Newspaper article St Louis Post-Dispatch (MO)

S. Africa Endorses Black Role Rightist Lawmakers Warn of Civil War

Newspaper article St Louis Post-Dispatch (MO)

S. Africa Endorses Black Role Rightist Lawmakers Warn of Civil War

Article excerpt

Parliament voted Thursday to allow blacks a role in governing South Africa for the first time. White right-wing lawmakers angrily warned that the decision could lead to civil war.

The vote creates a Transitional Executive Council, comprised of representatives from the 26 black and white parties that have been taking part in the talks on ending apartheid. The council will help oversee the holding of South Africa's first multiracial election April 27.

The dominant white chamber of Parliament, led by President F.W. de Klerk's National Party, voted 107-36 to create the council, which was agreed on earlier this month at talks among the 26 white and black groups.

Ferdi Hartzenberg, leader of the pro-apartheid white Conservative Party, said after the vote: "This makes permanent peace impossible. We have lost a golden opportunity for peace." He then led his followers in walking out of Parliament.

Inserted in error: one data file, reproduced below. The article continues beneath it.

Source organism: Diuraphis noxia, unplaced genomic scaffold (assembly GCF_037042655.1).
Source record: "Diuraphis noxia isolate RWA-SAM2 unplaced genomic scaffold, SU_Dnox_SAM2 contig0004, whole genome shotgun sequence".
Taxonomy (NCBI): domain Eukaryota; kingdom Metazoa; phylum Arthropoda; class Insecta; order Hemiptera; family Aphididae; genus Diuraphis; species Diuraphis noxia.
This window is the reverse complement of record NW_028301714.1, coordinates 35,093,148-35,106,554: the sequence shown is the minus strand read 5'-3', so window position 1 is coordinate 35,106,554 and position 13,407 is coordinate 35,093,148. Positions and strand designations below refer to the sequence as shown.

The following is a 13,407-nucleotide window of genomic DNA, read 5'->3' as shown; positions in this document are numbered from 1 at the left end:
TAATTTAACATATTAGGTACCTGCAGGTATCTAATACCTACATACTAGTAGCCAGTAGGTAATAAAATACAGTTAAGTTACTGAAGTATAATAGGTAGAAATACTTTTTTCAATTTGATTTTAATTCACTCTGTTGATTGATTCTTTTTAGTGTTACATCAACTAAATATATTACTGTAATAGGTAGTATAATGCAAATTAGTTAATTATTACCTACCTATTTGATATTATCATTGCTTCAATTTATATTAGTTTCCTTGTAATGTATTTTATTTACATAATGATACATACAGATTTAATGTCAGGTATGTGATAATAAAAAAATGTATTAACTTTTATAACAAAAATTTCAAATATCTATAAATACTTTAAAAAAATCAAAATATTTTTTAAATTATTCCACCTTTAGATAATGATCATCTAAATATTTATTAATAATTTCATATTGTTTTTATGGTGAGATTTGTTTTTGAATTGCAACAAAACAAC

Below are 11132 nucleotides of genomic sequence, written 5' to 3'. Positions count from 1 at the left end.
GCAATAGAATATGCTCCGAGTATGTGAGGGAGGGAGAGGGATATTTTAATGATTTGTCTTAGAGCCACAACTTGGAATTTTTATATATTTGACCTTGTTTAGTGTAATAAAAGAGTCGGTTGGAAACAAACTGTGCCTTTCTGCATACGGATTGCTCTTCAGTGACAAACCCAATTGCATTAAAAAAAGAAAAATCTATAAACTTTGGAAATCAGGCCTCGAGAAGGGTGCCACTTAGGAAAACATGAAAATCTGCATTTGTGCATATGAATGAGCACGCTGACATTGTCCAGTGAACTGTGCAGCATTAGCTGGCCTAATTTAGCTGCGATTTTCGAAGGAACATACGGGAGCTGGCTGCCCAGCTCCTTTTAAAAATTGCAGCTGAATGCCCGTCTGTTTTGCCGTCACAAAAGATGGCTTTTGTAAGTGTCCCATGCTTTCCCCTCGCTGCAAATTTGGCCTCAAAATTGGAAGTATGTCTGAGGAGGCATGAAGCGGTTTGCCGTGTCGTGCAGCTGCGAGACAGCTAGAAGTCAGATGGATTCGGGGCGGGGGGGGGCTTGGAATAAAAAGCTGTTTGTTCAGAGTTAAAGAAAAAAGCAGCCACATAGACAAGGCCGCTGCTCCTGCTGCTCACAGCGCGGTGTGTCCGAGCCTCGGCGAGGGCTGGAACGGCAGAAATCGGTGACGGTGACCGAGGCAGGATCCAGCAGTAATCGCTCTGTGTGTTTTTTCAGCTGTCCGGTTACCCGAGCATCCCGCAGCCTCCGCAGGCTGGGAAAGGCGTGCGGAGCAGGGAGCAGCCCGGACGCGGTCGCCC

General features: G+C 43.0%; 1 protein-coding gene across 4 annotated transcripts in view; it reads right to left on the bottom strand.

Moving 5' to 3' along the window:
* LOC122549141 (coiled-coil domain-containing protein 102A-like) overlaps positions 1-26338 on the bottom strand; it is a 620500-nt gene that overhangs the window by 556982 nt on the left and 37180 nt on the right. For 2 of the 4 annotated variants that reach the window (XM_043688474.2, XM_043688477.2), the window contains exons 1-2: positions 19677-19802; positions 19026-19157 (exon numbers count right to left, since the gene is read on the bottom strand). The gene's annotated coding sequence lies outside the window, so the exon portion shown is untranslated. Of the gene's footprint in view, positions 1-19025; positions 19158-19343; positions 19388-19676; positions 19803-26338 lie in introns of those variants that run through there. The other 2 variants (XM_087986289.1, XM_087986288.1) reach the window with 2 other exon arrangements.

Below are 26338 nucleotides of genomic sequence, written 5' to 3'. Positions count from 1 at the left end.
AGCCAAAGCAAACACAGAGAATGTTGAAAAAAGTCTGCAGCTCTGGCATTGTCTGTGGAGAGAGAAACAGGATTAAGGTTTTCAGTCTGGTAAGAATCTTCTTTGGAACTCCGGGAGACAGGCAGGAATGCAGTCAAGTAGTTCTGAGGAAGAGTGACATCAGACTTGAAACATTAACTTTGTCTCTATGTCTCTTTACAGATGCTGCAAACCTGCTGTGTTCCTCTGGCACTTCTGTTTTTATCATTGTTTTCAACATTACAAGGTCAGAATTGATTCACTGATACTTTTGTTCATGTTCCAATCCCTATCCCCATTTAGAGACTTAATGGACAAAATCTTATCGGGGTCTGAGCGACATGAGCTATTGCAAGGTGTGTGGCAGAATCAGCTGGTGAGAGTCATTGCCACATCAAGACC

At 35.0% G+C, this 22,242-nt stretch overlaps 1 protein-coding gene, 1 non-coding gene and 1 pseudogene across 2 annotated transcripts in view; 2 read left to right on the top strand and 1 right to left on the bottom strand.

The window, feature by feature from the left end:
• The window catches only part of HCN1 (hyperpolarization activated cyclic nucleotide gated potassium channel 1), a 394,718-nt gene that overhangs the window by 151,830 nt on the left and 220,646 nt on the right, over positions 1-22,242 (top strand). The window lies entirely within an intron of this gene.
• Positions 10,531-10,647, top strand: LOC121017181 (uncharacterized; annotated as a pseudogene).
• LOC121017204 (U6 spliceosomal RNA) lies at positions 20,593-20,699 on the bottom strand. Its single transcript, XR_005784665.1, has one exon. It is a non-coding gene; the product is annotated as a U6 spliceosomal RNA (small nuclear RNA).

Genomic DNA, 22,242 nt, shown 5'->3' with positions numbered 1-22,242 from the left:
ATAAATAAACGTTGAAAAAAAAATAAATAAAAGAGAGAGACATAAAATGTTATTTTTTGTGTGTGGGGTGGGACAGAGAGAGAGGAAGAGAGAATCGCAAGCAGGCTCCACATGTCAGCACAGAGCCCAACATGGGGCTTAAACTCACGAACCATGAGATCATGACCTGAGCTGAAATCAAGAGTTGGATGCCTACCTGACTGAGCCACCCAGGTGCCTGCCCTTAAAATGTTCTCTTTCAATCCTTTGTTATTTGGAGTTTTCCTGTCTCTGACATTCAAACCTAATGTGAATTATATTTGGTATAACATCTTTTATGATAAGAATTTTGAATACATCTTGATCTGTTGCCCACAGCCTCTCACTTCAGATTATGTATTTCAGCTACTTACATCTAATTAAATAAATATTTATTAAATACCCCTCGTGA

He vowed at a news conference later that Afrikaners would defy the council and would set up an alternative government. "We are not a violent people. We will follow peaceful ways as far as possible, but we reserve the right to fight."

Thirty-one Conservatives, three independents and two white Inkatha lawmakers voted against the bill.

Three days of discussions on the bill became a bitter battle among white Afrikaners - laden with implied threats of secession and civil war - over the future of the nation ruled throughout its history by its white minority.

Cries of "Traitor!" punctuated debate Wednesday, and scores of police ringed the Parliament building Thursday in case of right-wing disruptions. But the vote was taken peacefully.

Supporters said that granting power to the black majority was the only way to quell the violence and economic decline that have wracked South Africa.

Hartzenberg, whose party calls for the creation of an autonomous white Afrikaner state, said the Conservatives would continue to resist with a campaign of public pressure. He refused to rule out an eventual "declaration of independence."

The Indian and mixed-race chambers of Parliament approved the bill with no dissent.

But several parties, including the Conservative Party and the mostly black Inkatha Freedom Party, said they would boycott the council. …

Search by... Author
Show... All Results Primary Sources Peer-reviewed

Oops!

An unknown error has occurred. Please click the button below to reload the page. If the problem persists, please try again in a little while.